Study finds climate change has surpassed all other threats to Australia’s threatened birds

Greyhead Macca Melanie WellsThe successful eradicaiton of rodents and rabbits from Australia's Macquarie Island was an example in the study of where effective conservation interventions relieved the threat load on Australia's threatened bird taxa. A grey-headed Albatross on Macquarie Island; photo by Melanie Wells

Stephen Garnett (Research Institute for the Environment and Livelihoods, Charles Darwin University, Australia) and colleagues have published open access in the journal Emu - Austral Ornithology a review of the projected impact of threats and the degree to which their management is executed for all threats to Australia’s threatened bird species in the decade between 2010 and 2020.

The paper’s abstract follows:

“Most biodiversity monitoring globally tends to concentrate on trends in species’ populations and ranges rather than on threats and their management. Here we review the estimated impact of threats and the extent to which their management is understood and implemented for all threats to all Australian threatened bird taxa. The assessment reports the situation in 2020 and how this differs from 2010. The most marked finding was that the impact of climate change has increased greatly over the last decade, and now surpasses invasive species as the threat imposing the heaviest threat load. Climate change has driven recent massive population declines from increased temperatures in tropical montane rainforests and from fire. For both direct climate change impacts and fire management, progress in understanding how to relieve the threats has been slow and patchy. Consequently, little effective management has occurred. By comparison, our analysis showed that the single successful campaign to eradicate introduced mammals from Macquarie Island relieved the total threat load on Australian threatened birds by 5%, and more than halved the load on the birds from oceanic islands. Protection or rehabilitation of habitat, particularly on islands, has also delivered measurable benefit as have, in the longer term, controls on longline fishing. Our approach can be used with other taxonomic groups to understand progress in research and management and to allow quantification of potential benefits from proposed actions, such as the national threatened species plan.”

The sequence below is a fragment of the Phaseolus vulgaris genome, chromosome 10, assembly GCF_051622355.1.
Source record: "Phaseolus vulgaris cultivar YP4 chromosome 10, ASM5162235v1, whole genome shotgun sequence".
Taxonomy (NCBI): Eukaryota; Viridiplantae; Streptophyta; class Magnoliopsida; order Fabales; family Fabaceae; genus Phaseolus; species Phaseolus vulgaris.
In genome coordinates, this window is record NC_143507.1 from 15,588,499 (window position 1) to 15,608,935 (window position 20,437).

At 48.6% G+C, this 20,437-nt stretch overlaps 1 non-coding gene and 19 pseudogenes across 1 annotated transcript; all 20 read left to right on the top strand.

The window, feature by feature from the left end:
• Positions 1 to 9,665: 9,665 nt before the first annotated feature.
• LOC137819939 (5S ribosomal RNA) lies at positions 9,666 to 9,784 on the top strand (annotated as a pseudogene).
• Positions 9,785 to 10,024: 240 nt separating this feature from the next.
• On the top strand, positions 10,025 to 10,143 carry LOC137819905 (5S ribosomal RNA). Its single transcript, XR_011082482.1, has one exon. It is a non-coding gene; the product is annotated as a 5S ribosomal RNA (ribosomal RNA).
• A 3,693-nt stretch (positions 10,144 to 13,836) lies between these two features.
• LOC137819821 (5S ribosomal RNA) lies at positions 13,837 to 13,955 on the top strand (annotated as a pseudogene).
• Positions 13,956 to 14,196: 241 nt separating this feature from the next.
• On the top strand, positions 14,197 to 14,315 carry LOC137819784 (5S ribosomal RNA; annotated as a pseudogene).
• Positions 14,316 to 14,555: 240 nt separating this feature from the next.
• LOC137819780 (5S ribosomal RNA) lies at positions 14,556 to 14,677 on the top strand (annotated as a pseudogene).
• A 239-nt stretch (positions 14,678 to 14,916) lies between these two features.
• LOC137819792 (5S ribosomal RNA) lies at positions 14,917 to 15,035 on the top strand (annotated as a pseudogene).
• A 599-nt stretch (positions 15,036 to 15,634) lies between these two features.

Garnett, S.T., Woinarski, J. C. Z., Baker, G. B., et al. (2024) Monitoring threats to Australian threatened birds: climate change was the biggest threat in 2020 with minimal progress on its management, Emu - Austral Ornithology, 124:1, 37-54, DOI: 10.1080/01584197.2023.2291144

06 March 2024

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